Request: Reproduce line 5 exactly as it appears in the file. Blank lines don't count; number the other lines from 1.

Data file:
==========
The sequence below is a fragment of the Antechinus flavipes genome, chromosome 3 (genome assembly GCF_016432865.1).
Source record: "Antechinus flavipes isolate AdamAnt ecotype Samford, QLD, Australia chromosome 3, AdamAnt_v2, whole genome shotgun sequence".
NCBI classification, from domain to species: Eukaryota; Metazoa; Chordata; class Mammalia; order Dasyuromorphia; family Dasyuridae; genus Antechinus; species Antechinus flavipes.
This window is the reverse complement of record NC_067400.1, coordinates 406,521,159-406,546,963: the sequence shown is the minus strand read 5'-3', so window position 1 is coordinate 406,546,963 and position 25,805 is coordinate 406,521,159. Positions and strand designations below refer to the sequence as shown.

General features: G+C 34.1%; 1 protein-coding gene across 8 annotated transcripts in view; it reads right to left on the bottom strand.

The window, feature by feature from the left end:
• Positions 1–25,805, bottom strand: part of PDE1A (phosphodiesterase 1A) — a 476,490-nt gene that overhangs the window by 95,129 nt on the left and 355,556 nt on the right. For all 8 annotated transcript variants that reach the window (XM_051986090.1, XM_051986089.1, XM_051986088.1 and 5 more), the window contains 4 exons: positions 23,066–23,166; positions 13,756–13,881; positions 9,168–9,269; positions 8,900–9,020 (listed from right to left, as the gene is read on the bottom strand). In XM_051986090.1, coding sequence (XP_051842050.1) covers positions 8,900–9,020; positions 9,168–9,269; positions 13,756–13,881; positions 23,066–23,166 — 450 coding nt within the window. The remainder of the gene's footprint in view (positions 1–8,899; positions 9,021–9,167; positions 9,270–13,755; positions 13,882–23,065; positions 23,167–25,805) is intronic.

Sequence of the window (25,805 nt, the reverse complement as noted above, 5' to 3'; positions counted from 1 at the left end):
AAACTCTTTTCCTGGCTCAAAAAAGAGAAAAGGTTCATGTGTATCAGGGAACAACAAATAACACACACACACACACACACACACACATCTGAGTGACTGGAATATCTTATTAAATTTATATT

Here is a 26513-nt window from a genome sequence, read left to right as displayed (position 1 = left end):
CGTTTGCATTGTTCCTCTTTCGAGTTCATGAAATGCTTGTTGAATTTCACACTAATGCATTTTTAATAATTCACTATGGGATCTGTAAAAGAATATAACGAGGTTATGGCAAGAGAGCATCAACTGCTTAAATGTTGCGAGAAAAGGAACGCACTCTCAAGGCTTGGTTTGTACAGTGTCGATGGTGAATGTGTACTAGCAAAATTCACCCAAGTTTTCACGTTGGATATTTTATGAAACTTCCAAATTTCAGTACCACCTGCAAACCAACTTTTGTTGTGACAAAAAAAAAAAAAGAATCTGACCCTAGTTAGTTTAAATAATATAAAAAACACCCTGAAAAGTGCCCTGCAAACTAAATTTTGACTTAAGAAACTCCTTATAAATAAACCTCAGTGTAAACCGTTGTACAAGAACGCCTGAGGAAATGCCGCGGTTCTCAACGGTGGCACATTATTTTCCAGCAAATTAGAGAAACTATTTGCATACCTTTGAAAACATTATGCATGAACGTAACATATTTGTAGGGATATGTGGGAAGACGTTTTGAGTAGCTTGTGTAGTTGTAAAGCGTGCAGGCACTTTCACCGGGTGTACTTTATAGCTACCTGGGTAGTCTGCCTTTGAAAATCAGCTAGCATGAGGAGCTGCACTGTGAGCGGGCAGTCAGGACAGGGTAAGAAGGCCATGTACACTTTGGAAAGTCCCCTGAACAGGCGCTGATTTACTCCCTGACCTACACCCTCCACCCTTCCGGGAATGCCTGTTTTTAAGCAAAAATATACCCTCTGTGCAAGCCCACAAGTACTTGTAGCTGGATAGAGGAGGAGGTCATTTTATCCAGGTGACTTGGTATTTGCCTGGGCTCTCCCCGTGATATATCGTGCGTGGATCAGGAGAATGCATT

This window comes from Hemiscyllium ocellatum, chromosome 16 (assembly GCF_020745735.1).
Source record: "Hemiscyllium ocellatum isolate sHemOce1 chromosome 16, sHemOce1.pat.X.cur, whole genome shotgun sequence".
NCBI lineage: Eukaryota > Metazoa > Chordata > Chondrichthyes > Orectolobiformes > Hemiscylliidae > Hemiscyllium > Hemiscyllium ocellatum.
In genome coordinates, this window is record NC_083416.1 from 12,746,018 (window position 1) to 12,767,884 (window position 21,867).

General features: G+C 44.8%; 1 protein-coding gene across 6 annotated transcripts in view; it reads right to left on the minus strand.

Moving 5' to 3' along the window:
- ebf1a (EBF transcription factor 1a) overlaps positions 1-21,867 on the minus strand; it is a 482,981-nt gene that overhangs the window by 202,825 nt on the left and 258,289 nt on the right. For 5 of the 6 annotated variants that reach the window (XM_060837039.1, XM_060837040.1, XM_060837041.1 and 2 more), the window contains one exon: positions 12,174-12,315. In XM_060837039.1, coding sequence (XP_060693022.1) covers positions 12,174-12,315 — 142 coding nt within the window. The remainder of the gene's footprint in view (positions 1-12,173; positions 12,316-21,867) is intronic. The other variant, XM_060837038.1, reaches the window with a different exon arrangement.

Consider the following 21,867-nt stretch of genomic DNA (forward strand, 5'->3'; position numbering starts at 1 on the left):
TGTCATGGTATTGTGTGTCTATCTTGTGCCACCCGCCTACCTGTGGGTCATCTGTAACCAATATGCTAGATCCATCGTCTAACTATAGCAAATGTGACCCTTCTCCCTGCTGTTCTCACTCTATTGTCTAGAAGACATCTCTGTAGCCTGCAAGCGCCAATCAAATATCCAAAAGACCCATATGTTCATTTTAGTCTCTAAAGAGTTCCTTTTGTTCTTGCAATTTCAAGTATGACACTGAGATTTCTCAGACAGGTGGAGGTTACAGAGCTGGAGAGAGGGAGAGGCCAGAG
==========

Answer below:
General features: G+C 34.1%; 1 protein-coding gene across 8 annotated transcripts in view; it reads right to left on the bottom strand.